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Need-to-know Local Culture: Do’s and Don’ts in Vietnam

Before traveling to a new country, do some research on local etiquette and customs so you’re ready to experience the local culture and sites without unknowingly offending anyone. In Vietnam, local people are very appreciative of travelers who try to abide by their customs, and very forgiving if you get it wrong. To maximize your visit to this intriguing and beguiling country, these are our tips for you to avoid culture shocks and enjoy Vietnam in the happiest way it should be.

Do’s when visiting Vietnam

1. Dress appropriately

Dress conservatively, especially for female travellers. The Vietnamese are quite conservative about their dress, and it would be disrespectful to wear skimpy clothing in public.

2. Respect at temples

When visiting temples and pagodas – keep your arms and legs covered. A sarong is very handy, and make sure your knees are covered at the very least. It is again disrespectful to go to such places if you do not observe these.

3. Remove bling

Do remove unnecessary jewelry, as it shows that you have money, and could make you a target for petty theft. Keep all valuables in a safe place. If you have much cash, you can divide into several parts and put them in different places with you, in case you meet the pickpocket or lose money elsewhere.

4. Keep your bag safe

Do hold your bag in front of you, wrapped around your shoulder, so that you are not a victim of a drive-by bag snatcher. Unfortunately, you need to be vigilant as bag snatching is a big problem, even at temples and pagodas.

5. Know where you stay

Do make sure that you have a hotel business card from the reception desk. This will make your return to the hotel in a taxi or motorbike much easier.

6. Negotiate and get a fixed price.

Always firmly negotiate the exact price before you get on the back of a motorbike or buy anything on the streets.

7. Buy legitimate bottled water

Do buy bottled water, but not any bottled water. You will pay less for a bottle of beer than a bottle of water. Keep a non-disposable water bottle on you and fill it up with boiled or purified water whenever you get the chance. Instead of buying bottled water – which is both expensive and bad for the environment.

8. Ask before you shoot

Do ask permission before you take a photo of people. Many locals may be uncomfortable or will expect payment before you take the photo. Pay it. It is not a lot of VND, the currency of Vietnam.

9. Keep toilet paper with you

Do carry some toilet paper with you at all times. While there are fewer squats in urban areas, there are still many in rural areas.

10. Use chopsticks correctly

Do use your chopsticks correctly. Sticking them upright in your bowl of rice, for example, is considered unlucky, as this is the symbol of two burning joss sticks used for funerals.

11. Do eat local food in Vietnam

Do enjoy the local Vietnamese food, which is some of the best in the world. Consider doing a street food tour to get to some of the hidden gems in the back streets of Hanoi.

12. Money exchange

Certainly confirm the exchange rate before exchanging..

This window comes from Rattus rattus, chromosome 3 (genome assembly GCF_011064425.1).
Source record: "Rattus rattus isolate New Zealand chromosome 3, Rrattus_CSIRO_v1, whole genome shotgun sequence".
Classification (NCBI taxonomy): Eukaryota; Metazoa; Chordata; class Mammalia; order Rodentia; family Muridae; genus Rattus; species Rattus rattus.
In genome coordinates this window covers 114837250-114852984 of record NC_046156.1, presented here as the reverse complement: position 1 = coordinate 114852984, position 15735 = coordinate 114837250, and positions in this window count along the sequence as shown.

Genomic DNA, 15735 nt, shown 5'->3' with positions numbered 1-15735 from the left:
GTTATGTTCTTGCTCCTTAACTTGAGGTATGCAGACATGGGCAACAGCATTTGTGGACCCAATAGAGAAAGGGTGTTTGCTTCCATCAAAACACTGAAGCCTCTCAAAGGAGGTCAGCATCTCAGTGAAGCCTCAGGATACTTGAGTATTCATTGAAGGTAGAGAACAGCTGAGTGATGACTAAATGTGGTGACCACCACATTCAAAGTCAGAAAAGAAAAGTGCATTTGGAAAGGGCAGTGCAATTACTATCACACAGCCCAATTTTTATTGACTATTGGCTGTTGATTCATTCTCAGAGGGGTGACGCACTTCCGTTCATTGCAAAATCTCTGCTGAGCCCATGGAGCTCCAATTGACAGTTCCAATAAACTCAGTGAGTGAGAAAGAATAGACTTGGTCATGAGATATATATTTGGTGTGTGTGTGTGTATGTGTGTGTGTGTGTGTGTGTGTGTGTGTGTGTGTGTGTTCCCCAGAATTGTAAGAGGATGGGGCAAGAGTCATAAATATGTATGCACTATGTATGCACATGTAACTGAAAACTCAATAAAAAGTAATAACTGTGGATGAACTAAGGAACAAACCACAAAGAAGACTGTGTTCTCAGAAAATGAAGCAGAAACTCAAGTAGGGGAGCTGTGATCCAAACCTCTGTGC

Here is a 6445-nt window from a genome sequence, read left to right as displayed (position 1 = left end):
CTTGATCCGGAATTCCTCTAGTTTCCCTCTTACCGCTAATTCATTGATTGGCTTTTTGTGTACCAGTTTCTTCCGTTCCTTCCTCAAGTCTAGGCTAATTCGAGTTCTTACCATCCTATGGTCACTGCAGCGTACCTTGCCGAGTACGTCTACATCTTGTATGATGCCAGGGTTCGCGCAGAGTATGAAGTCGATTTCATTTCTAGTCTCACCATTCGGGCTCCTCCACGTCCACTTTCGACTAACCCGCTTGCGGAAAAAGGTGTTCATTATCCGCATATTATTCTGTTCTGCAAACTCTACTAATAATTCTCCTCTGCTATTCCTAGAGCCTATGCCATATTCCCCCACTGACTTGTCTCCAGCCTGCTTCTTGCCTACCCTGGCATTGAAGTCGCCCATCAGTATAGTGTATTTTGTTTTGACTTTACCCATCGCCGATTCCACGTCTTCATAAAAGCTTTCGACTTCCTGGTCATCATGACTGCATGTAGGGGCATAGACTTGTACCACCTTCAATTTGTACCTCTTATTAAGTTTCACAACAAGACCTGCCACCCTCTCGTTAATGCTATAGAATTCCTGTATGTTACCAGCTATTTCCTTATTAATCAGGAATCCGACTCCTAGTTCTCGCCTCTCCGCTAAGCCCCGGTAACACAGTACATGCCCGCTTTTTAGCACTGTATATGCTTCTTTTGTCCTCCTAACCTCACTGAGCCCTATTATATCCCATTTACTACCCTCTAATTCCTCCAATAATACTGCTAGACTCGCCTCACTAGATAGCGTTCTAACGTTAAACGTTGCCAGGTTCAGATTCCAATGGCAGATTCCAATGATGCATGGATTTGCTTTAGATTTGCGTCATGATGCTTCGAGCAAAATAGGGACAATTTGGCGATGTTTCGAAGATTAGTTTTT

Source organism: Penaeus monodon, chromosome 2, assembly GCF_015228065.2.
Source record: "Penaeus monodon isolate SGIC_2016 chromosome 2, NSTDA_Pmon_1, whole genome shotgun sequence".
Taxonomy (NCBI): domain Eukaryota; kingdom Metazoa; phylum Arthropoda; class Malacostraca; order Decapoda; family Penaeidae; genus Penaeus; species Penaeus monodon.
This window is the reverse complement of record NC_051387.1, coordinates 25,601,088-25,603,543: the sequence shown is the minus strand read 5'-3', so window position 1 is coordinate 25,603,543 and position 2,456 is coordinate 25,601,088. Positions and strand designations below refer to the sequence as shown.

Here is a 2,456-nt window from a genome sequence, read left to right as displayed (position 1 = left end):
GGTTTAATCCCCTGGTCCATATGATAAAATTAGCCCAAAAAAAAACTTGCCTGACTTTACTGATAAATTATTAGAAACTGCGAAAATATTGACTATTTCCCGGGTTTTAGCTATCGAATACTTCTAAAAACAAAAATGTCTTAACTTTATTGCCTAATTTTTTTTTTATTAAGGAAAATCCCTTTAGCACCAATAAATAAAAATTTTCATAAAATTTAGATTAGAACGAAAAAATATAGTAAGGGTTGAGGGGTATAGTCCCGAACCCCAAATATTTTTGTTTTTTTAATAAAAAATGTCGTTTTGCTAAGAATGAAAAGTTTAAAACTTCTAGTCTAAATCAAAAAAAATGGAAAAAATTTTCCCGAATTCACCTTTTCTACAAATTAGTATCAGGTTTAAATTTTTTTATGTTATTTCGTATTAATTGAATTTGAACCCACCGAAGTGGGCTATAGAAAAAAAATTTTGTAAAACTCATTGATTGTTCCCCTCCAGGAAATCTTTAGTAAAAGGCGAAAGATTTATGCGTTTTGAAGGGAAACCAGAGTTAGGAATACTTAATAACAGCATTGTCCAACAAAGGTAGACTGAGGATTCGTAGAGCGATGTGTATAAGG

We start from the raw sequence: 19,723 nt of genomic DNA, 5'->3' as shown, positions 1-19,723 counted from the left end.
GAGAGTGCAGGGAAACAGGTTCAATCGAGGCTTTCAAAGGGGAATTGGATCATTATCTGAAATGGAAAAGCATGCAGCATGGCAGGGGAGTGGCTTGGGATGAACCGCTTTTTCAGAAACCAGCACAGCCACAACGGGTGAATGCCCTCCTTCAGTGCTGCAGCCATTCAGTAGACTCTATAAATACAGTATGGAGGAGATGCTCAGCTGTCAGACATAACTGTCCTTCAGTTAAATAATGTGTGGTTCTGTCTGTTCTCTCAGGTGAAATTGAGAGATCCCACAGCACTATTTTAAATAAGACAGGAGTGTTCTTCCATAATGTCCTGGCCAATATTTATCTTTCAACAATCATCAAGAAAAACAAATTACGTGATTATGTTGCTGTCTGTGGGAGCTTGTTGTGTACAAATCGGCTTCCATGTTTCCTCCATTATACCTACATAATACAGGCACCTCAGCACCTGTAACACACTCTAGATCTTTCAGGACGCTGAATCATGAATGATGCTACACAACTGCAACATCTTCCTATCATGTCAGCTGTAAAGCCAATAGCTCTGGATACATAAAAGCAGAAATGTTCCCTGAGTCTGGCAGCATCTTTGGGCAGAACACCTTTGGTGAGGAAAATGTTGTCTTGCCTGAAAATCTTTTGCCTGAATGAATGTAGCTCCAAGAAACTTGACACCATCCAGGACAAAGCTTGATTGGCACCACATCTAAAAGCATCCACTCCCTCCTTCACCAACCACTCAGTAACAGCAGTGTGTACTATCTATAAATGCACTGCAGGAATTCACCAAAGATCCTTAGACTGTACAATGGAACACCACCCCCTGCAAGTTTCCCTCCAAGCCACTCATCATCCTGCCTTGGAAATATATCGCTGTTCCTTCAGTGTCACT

“Certainly, travel is more than the seeing of sights; it is a change that goes on, deep and permanent, in the ideas of living.”

Miriam Beard

Don’ts when visiting Vietnam

1. Don’t end up in jail

Don’t take photos of any military installations and equipment, it is a breach of national security and you could end up in jail, and you do not want to spend your vacations …and a bit … at a Vietnamese jail.

2. Watch your tootsies

Don’t sit with your feet pointing towards a family altar if you are staying at someone’s house.

3. Observe the altars

Don’t turn your back to the altars when you are in a temple or someone’s home, or pointing with one finger to the worshipped gods will really upset them. Use your whole palm if needed, and well behave when you are at the site. The Vietnamese are very spiritual.

4. No chopstick playing

Don’t play with the chopsticks for fun music when you are at a meal table, as the Vietnamese don’t want hungry and homeless ghosts to come.


Don’t publically kiss and cuddle. These personal displays of affection are not considered appropriate in Vietnam. Holding hands is ok, particularly as you cross the manically busy roads.

6. Don’t hesitate when crossing a road

Don’t suddenly stop or panic as you cross the busy roads. Frightening as it can be, just keep walking. Look at the drivers and wave your hand in the air. The traffic will avoid you. Stay calm and keep walking, no matter what.

7. Be respectful in ethnic minority villages

Don’t take video cameras into the ethnic minority villages. They are considered to be too intrusive by many local people. If you do, always ask permission first.

8. Sleep quality

Don’t expect a good sleep in while traveling in Vietnam, loud noises start on the streets from 6am. If you need a sleep in, bring ear plugs.

These Do’s & Don’ts when Visiting Vietnam are mostly common sense, but it always pays to be prepared when visiting the most amazing country of Vietnam. Obviously, everyone should know “When you are in Vietnam, do as the Vietnamese do”. Good lucks!

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